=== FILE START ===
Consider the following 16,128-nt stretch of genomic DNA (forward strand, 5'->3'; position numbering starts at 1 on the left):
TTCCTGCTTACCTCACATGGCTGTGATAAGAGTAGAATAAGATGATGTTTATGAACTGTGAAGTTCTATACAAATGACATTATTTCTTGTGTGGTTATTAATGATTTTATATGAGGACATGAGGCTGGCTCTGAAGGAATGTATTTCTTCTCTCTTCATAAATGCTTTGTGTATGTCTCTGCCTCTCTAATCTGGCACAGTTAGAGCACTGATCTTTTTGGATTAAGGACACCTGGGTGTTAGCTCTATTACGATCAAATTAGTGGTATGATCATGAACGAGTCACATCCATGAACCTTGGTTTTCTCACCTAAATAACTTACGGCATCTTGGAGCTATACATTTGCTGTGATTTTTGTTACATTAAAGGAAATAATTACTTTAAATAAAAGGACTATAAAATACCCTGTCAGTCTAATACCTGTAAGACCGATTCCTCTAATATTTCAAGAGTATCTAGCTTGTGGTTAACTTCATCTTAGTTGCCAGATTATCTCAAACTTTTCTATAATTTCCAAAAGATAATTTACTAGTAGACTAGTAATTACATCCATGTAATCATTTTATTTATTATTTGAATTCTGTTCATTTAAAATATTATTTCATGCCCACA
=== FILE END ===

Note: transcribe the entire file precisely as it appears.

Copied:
Consider the following 16,128-nt stretch of genomic DNA (forward strand, 5'->3'; position numbering starts at 1 on the left):
TTCCTGCTTACCTCACATGGCTGTGATAAGAGTAGAATAAGATGATGTTTATGAACTGTGAAGTTCTATACAAATGACATTATTTCTTGTGTGGTTATTAATGATTTTATATGAGGACATGAGGCTGGCTCTGAAGGAATGTATTTCTTCTCTCTTCATAAATGCTTTGTGTATGTCTCTGCCTCTCTAATCTGGCACAGTTAGAGCACTGATCTTTTTGGATTAAGGACACCTGGGTGTTAGCTCTATTACGATCAAATTAGTGGTATGATCATGAACGAGTCACATCCATGAACCTTGGTTTTCTCACCTAAATAACTTACGGCATCTTGGAGCTATACATTTGCTGTGATTTTTGTTACATTAAAGGAAATAATTACTTTAAATAAAAGGACTATAAAATACCCTGTCAGTCTAATACCTGTAAGACCGATTCCTCTAATATTTCAAGAGTATCTAGCTTGTGGTTAACTTCATCTTAGTTGCCAGATTATCTCAAACTTTTCTATAATTTCCAAAAGATAATTTACTAGTAGACTAGTAATTACATCCATGTAATCATTTTATTTATTATTTGAATTCTGTTCATTTAAAATATTATTTCATGCCCACA